The microRNA-200 family: small molecules with novel roles in cancer development, progression and therapy
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Brock Humphries1,2, Chengfeng Yang1,2,3
1Department of Physiology, Michigan State University, East Lansing, MI 48824, USA
2Cellular and Molecular Biology Graduate Program, Michigan State University, East Lansing, MI 48824, USA
3Center for Integrative Toxicology, Michigan State University, East Lansing, MI 48824, USA
Chengfeng Yang, e-mail: firstname.lastname@example.org
Keywords: microRNA, miR-200, cancer initiation, cancer metastasis, cancer therapeutic target
Received: November 14, 2014 Accepted: January 06, 2015 Published: January 30, 2015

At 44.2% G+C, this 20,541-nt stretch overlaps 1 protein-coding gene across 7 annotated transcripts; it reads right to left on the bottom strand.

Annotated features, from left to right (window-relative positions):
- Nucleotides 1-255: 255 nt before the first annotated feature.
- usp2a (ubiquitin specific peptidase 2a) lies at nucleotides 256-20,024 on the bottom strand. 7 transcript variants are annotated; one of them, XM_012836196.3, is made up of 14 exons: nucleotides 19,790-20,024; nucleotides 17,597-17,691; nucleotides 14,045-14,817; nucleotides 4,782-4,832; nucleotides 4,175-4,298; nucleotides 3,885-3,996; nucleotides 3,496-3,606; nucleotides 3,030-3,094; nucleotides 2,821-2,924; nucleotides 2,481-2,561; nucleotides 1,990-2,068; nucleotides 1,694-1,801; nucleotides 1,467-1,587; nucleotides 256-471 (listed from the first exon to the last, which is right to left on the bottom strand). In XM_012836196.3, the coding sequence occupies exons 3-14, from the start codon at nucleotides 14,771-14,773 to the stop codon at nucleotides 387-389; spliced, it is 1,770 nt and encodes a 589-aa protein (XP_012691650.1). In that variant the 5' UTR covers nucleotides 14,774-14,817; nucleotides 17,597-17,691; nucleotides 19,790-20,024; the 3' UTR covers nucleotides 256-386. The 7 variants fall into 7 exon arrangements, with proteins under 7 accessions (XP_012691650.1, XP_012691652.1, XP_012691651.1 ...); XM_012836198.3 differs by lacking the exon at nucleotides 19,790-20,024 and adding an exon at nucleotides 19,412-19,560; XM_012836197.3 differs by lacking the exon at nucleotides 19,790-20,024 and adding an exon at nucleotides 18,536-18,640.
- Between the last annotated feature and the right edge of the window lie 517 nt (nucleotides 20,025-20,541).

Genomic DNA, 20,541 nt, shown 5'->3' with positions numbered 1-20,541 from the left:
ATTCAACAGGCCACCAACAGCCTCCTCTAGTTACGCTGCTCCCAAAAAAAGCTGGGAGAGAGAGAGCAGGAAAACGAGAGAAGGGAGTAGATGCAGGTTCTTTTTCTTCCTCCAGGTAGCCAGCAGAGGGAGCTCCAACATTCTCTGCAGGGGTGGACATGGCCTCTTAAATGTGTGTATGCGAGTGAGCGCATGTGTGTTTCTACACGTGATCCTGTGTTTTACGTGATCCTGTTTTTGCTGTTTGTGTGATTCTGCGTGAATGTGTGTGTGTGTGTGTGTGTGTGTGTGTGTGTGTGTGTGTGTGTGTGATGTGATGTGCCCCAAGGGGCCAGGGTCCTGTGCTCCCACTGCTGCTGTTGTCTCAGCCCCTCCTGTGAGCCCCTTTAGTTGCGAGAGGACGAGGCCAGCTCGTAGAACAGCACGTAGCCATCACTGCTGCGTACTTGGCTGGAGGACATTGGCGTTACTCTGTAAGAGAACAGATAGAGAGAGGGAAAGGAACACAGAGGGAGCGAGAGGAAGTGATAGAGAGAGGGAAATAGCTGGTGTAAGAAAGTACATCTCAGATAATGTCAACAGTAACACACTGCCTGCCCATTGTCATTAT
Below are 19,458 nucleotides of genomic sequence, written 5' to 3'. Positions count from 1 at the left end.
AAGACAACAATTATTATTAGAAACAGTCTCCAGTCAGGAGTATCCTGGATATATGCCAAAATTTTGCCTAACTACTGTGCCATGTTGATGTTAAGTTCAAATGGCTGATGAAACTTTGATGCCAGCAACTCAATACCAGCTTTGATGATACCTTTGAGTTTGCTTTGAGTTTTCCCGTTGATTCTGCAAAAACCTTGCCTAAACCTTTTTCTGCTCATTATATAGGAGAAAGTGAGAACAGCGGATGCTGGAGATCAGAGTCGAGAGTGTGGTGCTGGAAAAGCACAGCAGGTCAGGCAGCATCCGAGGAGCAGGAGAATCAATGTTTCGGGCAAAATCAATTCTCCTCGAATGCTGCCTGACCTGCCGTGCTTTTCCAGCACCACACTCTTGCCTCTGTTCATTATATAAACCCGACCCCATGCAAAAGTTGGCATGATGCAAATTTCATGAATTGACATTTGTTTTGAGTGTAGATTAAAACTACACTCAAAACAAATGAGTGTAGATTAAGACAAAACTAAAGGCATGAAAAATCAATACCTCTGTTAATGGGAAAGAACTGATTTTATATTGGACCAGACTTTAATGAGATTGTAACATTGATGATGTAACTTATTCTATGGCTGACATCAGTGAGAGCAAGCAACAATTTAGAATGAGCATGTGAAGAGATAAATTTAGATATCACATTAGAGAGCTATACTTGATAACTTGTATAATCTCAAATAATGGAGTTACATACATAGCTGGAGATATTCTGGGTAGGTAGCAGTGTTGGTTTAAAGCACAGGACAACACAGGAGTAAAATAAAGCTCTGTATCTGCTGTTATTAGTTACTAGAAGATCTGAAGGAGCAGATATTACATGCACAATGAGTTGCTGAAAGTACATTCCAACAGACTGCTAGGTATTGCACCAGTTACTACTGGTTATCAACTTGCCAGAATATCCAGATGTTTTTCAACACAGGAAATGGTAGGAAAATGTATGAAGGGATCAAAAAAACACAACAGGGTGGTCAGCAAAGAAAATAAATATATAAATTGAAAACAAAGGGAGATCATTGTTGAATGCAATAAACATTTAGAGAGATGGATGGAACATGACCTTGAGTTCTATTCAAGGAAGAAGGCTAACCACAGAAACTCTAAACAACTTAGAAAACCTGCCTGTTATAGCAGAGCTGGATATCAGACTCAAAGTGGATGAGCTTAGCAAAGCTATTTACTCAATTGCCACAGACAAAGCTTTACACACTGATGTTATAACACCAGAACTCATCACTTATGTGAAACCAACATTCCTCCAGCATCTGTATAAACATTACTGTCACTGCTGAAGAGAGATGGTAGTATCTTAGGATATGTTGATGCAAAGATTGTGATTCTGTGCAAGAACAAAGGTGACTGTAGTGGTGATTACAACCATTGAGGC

MicroRNAs (miRNAs) are a large family of small non-coding RNAs that negatively regulate protein-coding gene expression post-transcriptionally via base pairing between the 5′ seed region of a miRNA and the 3′ untranslated region (3′UTR) of a messenger RNA (mRNA). Recent evidence has supported the critical role that miRNAs play in many diseases including cancer. The miR-200 family consisting of 5 members (miR-200a, -200b, -200c, -141, -429) is an emerging miRNA family that has been shown to play crucial roles in cancer initiation and metastasis, and potentially be important for the diagnosis and treatment of cancer. While miR-200s were found to be critically involved in the metastatic colonization to the lungs in mouse mammary xenograft tumor models, a large number of studies demonstrated their strong suppressive effects on cell transformation, cancer cell proliferation, migration, invasion, tumor growth and metastasis. This review aims to discuss research findings about the role of the miR-200 family in cancer initiation, each step of cancer metastatic cascade, cancer diagnosis and treatment. A comprehensive summary of currently validated miR-200 targets is also presented. It is concluded that miR-200 family may serve as novel targets for the therapy of multiple types of cancer.
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